Today’s world is filled with deception that seems to take on new forms with each passing day. It’s easy to get caught up and many times we forget that real is rare. There’s nothing new about deception. Deception has taken on forms of lies, hoaxes, and fraud throughout history. Satan would be the most clever at wrapping sin in counterfeit light and his deception began in the garden. Fact is that we cannot rely solely on our own eyes to make distinction of truth. What you see isn’t always what you get.
Now the serpent was more crafty than any other beast of the field that the Lord God had made. He said to the woman, “Did God actually say, ‘You shall not eat of any tree in the garden’?” And the woman said to the serpent, “We may eat of the fruit of the trees in the garden, but God said, ‘You shall not eat of the fruit of the tree that is in the midst of the garden, neither shall you touch it, lest you die.’ ”But the serpent said to the woman, “You will not surely die. For God knows that when you eat of it your eyes will be opened, and you will be like God, knowing good and evil.”
The Holy Bible: English Standard Version. (2016). (Ge 3:1–5). Wheaton, IL: Crossway Bibles.
Perhaps the greatest deception of sin is the lies we tell ourselves to justify our actions and attitudes. We are subtly convinced our sin is fine as long as we don’t get caught. Sin cunningly whispers Go ahead, you’re safe. Many times, even Christians are guilty of weighing our small sins against the bigger sins of others. Every sin has the same effect of separation from a holy God. Satan’s deception is prevalent in our world and when he lies, it is consistent with his character. He is a liar and the father of lies (John 8:44). Paul Tripp rightly says “The scary deception of sin is that at the point of sinning, sin doesn’t look all that sinful.”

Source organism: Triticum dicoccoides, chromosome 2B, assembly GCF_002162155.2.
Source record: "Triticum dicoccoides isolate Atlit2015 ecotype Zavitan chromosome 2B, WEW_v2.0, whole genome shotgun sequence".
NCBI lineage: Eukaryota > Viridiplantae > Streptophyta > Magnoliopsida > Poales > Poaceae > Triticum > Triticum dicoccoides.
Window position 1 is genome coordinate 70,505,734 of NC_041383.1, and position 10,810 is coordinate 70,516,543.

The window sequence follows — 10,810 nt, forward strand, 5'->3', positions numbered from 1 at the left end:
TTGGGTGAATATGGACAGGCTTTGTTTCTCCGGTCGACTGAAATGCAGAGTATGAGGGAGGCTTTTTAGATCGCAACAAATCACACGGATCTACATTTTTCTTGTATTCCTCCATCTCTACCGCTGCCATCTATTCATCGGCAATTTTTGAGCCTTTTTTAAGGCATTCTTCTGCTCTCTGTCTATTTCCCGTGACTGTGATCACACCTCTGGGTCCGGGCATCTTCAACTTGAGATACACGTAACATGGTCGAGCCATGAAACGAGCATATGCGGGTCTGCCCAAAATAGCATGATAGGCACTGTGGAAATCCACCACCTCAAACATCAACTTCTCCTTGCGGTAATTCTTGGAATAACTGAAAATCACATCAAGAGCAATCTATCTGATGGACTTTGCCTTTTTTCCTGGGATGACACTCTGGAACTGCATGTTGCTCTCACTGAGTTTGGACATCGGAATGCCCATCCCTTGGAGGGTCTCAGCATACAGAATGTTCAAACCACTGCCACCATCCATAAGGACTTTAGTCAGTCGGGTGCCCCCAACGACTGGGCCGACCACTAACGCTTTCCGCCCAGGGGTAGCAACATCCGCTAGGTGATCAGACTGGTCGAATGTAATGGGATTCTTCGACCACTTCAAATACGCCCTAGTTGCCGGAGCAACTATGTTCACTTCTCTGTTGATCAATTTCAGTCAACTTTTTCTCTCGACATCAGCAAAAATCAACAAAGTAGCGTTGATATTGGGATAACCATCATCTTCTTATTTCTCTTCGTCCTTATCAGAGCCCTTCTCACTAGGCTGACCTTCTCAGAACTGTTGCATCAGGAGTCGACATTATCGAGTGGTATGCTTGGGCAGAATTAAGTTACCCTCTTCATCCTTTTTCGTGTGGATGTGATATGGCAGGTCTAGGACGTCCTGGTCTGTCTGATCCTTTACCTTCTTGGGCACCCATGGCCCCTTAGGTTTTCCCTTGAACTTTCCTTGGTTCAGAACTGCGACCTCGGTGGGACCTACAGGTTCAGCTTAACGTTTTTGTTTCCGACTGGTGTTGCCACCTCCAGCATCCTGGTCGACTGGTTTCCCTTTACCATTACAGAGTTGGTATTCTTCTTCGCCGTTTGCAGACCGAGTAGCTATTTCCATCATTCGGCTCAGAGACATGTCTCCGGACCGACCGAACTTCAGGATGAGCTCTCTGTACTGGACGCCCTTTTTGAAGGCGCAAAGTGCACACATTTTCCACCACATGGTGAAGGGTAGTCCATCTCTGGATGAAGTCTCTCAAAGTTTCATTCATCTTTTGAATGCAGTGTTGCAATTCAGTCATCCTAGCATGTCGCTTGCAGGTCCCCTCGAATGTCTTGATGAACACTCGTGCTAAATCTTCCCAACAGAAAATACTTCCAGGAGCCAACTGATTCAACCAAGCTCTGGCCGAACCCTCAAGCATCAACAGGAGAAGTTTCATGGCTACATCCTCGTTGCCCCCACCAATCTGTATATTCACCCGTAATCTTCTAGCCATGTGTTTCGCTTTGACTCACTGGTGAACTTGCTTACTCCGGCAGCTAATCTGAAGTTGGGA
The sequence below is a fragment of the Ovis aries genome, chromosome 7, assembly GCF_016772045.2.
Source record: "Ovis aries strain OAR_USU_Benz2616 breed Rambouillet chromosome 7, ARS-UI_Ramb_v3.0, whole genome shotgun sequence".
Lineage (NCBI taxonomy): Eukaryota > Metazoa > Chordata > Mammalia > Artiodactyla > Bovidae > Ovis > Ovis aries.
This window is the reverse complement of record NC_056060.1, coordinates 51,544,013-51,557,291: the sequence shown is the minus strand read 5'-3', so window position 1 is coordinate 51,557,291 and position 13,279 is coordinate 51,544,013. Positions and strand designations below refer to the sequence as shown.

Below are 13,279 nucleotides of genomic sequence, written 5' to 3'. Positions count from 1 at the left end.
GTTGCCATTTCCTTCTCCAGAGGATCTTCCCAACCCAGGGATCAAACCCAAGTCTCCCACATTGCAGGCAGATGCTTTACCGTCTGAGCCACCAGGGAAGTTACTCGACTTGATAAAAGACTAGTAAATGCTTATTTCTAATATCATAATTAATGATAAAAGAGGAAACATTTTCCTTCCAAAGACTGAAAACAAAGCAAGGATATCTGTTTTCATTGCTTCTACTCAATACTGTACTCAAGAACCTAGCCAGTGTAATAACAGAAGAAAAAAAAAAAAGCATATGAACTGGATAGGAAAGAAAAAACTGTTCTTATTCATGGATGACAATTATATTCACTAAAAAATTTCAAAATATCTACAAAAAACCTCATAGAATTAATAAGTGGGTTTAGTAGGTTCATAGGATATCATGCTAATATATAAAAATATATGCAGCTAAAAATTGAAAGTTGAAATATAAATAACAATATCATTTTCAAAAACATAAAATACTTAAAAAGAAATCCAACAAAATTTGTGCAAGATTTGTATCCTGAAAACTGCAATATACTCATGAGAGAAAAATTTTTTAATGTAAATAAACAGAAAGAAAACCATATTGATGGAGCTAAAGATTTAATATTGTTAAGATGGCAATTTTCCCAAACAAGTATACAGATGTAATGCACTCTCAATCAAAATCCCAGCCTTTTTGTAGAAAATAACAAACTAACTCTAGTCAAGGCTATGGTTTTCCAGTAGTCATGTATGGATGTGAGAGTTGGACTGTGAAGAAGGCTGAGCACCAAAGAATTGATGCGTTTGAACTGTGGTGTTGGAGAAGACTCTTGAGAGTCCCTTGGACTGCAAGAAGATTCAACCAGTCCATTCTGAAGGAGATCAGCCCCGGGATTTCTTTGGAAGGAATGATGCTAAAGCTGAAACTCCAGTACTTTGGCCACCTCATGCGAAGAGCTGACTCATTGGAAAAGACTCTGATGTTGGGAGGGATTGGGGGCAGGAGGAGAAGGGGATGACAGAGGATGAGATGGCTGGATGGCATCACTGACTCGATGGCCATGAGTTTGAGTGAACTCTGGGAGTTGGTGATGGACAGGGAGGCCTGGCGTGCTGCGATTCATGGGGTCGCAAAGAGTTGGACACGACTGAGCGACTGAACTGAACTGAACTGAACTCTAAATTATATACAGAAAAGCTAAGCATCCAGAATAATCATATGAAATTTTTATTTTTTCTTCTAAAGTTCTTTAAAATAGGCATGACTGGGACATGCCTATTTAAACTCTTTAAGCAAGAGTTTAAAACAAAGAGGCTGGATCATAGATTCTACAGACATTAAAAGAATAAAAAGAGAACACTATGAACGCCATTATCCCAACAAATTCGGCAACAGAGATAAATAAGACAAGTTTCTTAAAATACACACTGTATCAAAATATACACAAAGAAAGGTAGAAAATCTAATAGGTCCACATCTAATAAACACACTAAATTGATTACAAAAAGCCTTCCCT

We are living in a world that is drifting further and further away from God’s moral principals. Once claiming to be a Christian nation, our country now promotes ideals contrary to scripture and is rapidly changing cultural norms. Leaders who are openly declaring Christian faith are seen as unfashionable, unloving, and many times are criticized until pushed out of public life. But then there are those individuals who capitalize on their said “faith.” Sadly, even many evangelical pastors have admittedly deceived their flock with lies, scandal, and cover up. If we are to be wise in discerning truth, God’s truth, we must look beyond what sounds and feels right. Charles Spurgeon said that discernment is the skill of seeing what is right from almost right. Clear discernment recognizes truth when putting against near-truth and falsehood.
But I am afraid that as the serpent deceived Eve by his cunning, your thoughts will be led astray from a sincere and pure devotion to Christ. For if someone comes and proclaims another Jesus than the one we proclaimed, or if you receive a different spirit from the one you received, or if you accept a different gospel from the one you accepted, you put up with it readily enough.